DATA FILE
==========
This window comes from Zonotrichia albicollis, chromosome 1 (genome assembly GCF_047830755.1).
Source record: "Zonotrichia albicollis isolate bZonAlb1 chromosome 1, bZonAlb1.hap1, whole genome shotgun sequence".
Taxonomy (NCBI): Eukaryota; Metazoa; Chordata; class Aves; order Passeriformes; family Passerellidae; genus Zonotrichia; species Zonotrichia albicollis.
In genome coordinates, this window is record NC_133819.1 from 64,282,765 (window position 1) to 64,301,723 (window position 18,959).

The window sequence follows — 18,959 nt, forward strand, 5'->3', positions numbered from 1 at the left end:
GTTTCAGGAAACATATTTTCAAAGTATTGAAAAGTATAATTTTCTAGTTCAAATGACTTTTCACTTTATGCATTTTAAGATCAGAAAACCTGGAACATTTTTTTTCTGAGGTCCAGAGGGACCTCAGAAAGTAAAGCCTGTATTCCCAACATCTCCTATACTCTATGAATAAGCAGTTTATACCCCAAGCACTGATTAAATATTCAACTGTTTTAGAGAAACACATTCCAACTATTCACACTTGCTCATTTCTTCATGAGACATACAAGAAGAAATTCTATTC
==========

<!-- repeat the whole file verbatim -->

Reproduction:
This window comes from Zonotrichia albicollis, chromosome 1 (genome assembly GCF_047830755.1).
Source record: "Zonotrichia albicollis isolate bZonAlb1 chromosome 1, bZonAlb1.hap1, whole genome shotgun sequence".
Taxonomy (NCBI): Eukaryota; Metazoa; Chordata; class Aves; order Passeriformes; family Passerellidae; genus Zonotrichia; species Zonotrichia albicollis.
In genome coordinates, this window is record NC_133819.1 from 64,282,765 (window position 1) to 64,301,723 (window position 18,959).

The window sequence follows — 18,959 nt, forward strand, 5'->3', positions numbered from 1 at the left end:
GTTTCAGGAAACATATTTTCAAAGTATTGAAAAGTATAATTTTCTAGTTCAAATGACTTTTCACTTTATGCATTTTAAGATCAGAAAACCTGGAACATTTTTTTTCTGAGGTCCAGAGGGACCTCAGAAAGTAAAGCCTGTATTCCCAACATCTCCTATACTCTATGAATAAGCAGTTTATACCCCAAGCACTGATTAAATATTCAACTGTTTTAGAGAAACACATTCCAACTATTCACACTTGCTCATTTCTTCATGAGACATACAAGAAGAAATTCTATTC